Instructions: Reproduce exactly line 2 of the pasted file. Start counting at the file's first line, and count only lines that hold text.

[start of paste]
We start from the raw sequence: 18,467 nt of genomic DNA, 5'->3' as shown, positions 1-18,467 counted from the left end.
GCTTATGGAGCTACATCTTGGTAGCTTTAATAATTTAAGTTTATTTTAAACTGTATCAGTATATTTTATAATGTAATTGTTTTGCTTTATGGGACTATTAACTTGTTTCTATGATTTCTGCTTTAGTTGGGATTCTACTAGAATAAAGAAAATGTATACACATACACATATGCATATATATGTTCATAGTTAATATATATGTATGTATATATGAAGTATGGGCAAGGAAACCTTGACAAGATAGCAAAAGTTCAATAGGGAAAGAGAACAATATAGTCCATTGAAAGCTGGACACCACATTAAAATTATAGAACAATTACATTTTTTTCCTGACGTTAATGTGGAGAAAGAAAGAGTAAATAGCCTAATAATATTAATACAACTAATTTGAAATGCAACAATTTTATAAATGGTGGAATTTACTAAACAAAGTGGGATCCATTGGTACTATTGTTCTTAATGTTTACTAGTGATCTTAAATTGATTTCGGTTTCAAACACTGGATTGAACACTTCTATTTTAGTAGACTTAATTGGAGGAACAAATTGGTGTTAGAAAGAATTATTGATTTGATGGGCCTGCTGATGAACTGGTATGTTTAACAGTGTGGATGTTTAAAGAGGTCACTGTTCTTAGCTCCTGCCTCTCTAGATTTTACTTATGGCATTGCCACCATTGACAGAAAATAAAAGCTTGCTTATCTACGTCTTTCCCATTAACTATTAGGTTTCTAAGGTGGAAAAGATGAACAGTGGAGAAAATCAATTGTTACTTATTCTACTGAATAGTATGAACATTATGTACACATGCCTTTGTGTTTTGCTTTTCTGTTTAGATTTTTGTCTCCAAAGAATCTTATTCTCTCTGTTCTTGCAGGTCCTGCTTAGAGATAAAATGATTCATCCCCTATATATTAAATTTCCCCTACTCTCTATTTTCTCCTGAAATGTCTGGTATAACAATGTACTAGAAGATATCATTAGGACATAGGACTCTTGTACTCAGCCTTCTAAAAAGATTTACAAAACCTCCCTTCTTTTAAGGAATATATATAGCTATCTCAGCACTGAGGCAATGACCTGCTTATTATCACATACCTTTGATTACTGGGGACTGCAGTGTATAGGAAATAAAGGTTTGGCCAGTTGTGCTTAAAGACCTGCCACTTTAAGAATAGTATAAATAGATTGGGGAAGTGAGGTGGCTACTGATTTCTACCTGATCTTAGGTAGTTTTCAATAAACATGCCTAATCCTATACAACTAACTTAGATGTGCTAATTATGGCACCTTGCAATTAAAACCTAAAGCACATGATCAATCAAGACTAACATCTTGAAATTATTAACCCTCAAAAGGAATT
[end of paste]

GCTTATGGAGCTACATCTTGGTAGCTTTAATAATTTAAGTTTATTTTAAACTGTATCAGTATATTTTATAATGTAATTGTTTTGCTTTATGGGACTATTAACTTGTTTCTATGATTTCTGCTTTAGTTGGGATTCTACTAGAATAAAGAAAATGTATACACATACACATATGCATATATATGTTCATAGTTAATATATATGTATGTATATATGAAGTATGGGCAAGGAAACCTTGACAAGATAGCAAAAGTTCAATAGGGAAAGAGAACAATATAGTCCATTGAAAGCTGGACACCACATTAAAATTATAGAACAATTACATTTTTTTCCTGACGTTAATGTGGAGAAAGAAAGAGTAAATAGCCTAATAATATTAATACAACTAATTTGAAATGCAACAATTTTATAAATGGTGGAATTTACTAAACAAAGTGGGATCCATTGGTACTATTGTTCTTAATGTTTACTAGTGATCTTAAATTGATTTCGGTTTCAAACACTGGATTGAACACTTCTATTTTAGTAGACTTAATTGGAGGAACAAATTGGTGTTAGAAAGAATTATTGATTTGATGGGCCTGCTGATGAACTGGTATGTTTAACAGTGTGGATGTTTAAAGAGGTCACTGTTCTTAGCTCCTGCCTCTCTAGATTTTACTTATGGCATTGCCACCATTGACAGAAAATAAAAGCTTGCTTATCTACGTCTTTCCCATTAACTATTAGGTTTCTAAGGTGGAAAAGATGAACAGTGGAGAAAATCAATTGTTACTTATTCTACTGAATAGTATGAACATTATGTACACATGCCTTTGTGTTTTGCTTTTCTGTTTAGATTTTTGTCTCCAAAGAATCTTATTCTCTCTGTTCTTGCAGGTCCTGCTTAGAGATAAAATGATTCATCCCCTATATATTAAATTTCCCCTACTCTCTATTTTCTCCTGAAATGTCTGGTATAACAATGTACTAGAAGATATCATTAGGACATAGGACTCTTGTACTCAGCCTTCTAAAAAGATTTACAAAACCTCCCTTCTTTTAAGGAATATATATAGCTATCTCAGCACTGAGGCAATGACCTGCTTATTATCACATACCTTTGATTACTGGGGACTGCAGTGTATAGGAAATAAAGGTTTGGCCAGTTGTGCTTAAAGACCTGCCACTTTAAGAATAGTATAAATAGATTGGGGAAGTGAGGTGGCTACTGATTTCTACCTGATCTTAGGTAGTTTTCAATAAACATGCCTAATCCTATACAACTAACTTAGATGTGCTAATTATGGCACCTTGCAATTAAAACCTAAAGCACATGATCAATCAAGACTAACATCTTGAAATTATTAACCCTCAAAAGGAATT